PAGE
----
Surrey 313 (Foakes 62, Stoneman 61, Smith 56; Patterson 5-81, Coad 3-71) drew with Yorkshire 148 (Morkel 4-43, Clarke 3-35) and 30 for 0
"When an hour is all thou hast, make much of that hour." The phrase might be found on an old sampler reminding folk of the virtues of the Protestant work ethic yet it carried topical power on the final morning of this wet game at Guildford. For against the background clatter of staff gracelessly stacking chairs long before this match ended, Surrey's Morne Morkel took three wickets in 12 balls, thereby establishing a dominance that would reach its climax when Yorkshire were bowled out for 148 just before tea.
Steve Patterson's batsmen thus spent the truncated last session of this suddenly dramatic game ensuring cock-up did not become total calamity. They achieved that goal although it was fitting that the weather came to their aid. Bad light trimmed four overs from the 38 Yorkshire might have faced but the openers, Adam Lyth and Will Fraine, had negotiated their way to 30 without loss when the draw was agreed amid gloom and approaching showers. All the same, a contest which had hitherto been notable mainly for its appalling weather had suddenly acquired much greater interest and that was a fitting reward for the tough souls who had braved both wind and rain on this last day.
"Vigilance is the watchword of the righteous." That saying, too, might once have been embroidered and framed in God-fearing households yet it has carried a powerful admonition for Yorkshire this week, quite regardless of their beliefs. To borrow a more modern idiom, they have not always been at it during this game. They didn't expect to play on the second day and had to be roused from their hotel by coaches who were astonished to see Surrey warming up and groundsmen preparing the pitch. Then on this final morning, with nothing but bonus points seemingly at stake, they batted as if shocked into timidity by the intensity of Ben Foakes' attack.
But any tendency to pile blame on Yorkshire's batsmen for their side's collapse should be balanced by recognition of the excellence of Surrey's bowling. That quality was apparent when Morkel dug in the first ball of the morning with perfect accuracy and a disconcerted Gary Ballance could only fend a catch to Dean Elgar in the gully. We little knew it but the tone of the day had been set. Next over Morkel pitched the ball up and had both Fraine and Jack Leaning caught behind by Foakes, who dived in front of first slip to make the second snare.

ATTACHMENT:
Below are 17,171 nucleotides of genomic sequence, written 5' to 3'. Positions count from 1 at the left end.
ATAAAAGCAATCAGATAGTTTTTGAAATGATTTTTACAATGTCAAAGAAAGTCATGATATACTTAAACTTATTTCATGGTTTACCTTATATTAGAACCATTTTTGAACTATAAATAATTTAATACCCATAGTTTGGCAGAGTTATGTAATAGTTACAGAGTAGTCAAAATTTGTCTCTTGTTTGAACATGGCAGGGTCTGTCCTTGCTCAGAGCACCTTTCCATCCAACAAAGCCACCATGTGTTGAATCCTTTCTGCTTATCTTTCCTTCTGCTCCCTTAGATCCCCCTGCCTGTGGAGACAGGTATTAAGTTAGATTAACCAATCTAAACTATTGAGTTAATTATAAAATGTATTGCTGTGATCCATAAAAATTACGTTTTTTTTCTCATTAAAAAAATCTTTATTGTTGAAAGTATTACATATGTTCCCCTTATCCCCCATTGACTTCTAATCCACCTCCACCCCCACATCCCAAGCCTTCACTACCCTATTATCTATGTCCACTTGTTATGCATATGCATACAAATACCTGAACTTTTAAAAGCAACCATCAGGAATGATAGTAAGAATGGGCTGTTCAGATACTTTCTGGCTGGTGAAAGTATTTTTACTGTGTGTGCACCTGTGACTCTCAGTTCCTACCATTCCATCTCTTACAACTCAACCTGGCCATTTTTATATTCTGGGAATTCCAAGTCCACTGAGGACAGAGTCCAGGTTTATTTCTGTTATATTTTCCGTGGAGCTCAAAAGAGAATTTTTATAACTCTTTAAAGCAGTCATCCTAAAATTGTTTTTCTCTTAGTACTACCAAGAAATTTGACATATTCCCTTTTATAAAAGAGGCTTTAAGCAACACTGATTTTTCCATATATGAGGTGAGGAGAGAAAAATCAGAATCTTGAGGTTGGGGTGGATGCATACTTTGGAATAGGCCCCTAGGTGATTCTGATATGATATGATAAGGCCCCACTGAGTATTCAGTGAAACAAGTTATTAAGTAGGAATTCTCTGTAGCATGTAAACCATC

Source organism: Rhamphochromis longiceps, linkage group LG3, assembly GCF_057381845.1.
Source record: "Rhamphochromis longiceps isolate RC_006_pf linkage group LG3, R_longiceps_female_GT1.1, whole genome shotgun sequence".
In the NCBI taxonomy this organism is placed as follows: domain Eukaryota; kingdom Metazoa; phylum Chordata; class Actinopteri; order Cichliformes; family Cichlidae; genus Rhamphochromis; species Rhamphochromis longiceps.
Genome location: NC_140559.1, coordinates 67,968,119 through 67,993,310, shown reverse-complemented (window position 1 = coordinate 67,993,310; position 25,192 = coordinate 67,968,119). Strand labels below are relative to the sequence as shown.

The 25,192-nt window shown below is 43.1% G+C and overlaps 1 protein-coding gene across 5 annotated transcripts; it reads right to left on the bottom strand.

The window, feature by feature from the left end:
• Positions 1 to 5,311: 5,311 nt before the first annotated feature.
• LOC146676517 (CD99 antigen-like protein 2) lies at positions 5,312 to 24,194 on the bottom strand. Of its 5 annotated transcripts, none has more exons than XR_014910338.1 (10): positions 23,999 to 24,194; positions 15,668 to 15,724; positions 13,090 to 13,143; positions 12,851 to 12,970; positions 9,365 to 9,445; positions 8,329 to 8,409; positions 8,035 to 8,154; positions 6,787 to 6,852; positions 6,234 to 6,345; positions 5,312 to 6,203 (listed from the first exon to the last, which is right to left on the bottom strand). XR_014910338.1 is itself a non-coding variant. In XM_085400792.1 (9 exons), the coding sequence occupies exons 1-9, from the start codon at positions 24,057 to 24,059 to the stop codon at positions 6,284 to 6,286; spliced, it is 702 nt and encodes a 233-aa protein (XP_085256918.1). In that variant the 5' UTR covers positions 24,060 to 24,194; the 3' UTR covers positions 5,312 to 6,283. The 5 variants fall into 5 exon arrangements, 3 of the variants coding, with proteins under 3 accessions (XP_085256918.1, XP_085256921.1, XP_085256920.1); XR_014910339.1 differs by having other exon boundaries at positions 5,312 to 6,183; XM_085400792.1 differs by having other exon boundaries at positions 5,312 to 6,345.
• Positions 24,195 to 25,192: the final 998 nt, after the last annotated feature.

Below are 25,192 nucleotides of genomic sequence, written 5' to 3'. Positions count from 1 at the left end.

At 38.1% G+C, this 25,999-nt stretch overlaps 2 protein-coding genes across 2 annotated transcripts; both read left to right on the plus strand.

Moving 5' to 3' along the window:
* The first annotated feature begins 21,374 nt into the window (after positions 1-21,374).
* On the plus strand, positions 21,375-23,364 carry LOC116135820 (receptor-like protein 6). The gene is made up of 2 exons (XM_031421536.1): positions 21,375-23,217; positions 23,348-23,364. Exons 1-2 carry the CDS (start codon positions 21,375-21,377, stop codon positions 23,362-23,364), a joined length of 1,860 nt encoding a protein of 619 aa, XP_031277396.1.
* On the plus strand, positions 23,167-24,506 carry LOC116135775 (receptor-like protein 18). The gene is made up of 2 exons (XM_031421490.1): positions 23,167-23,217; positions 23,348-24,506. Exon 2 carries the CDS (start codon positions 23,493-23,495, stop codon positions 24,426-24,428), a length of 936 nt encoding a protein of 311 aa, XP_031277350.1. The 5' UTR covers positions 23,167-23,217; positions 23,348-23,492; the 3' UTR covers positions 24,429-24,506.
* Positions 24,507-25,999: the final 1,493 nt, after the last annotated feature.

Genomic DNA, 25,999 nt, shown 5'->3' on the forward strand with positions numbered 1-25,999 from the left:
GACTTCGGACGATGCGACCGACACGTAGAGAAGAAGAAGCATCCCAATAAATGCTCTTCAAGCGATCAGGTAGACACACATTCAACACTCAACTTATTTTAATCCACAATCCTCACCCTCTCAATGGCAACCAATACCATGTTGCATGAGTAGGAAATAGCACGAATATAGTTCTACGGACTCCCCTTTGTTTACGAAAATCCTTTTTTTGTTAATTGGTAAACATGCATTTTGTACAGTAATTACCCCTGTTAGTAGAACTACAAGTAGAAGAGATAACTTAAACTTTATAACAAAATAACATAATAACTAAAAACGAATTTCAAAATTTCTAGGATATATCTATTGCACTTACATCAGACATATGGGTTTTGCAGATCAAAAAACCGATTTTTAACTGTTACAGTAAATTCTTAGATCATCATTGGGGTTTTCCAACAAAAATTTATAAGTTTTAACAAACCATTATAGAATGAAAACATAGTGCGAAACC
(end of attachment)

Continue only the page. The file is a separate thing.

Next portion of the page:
After bowling only four overs Morkel was replaced by Jordan Clark who took his first wicket for his new county when Jonny Tattersall's thoroughly irresponsible slash edged the ball high to Rikki Clarke at first slip. Next ball the same combination did for a rather less culpable Dom Bess and one's thoughts went back to the July morning last summer when Clark, then wearing Lancashire's colours, dismissed Joe Root, Kane Williamson and Johnny Bairstow with successive balls. There was no repeat of that famous hat-trick this damp morning in Guildford but the sense of panic among the batting side was similar.
There was a rain break but it did not douse Surrey's fire. Immediately the players returned Tom Kohler-Cadmore was caught down the leg side off Clarke for 14 and made his way off the field rubbing his hip. Three wickets had fallen for no runs and there was really no telling which way this game would go.
As it turned out, an utterly unpredictable morning was followed by the most of predictable of early afternoons in a week which has taught us all to value the high days of summer. The rain set in and prevented any resumption until 2.30pm. But still the pattern of the cricket did not change. Despite Jordan Thompson's late aggression - the debutant included a huge six off Clarke in his 34 - the 55 runs added by his side's last three wickets could not prevent the follow on being enforced. After taking four wickets in the innings, Morkel took an excellent catch over his head at long leg to remove Thompson off Matt Dunn. Surrey's cricketers then beetled off to have tea and prepare to bowl again. Yorkshire had lost all their wickets for 97 runs, the last nine of them in 26 overs.
But the excitement was over. Lyth and Fraine batted with immense care in the final session of this game and spectators were left to wonder what might have happened had not 56.3 overs been lost on this last day. Surrey now have a free week but can be emboldened by their cricket at Guildford. Yorkshire, for their part, were probably grateful they could skedaddle home with five points for the draw. Not so far away, Somerset were the big winners from this rain-wrecked four days. Even in mid-June neutrals may be tantalised by the thought that this may finally be the Wyverns' year.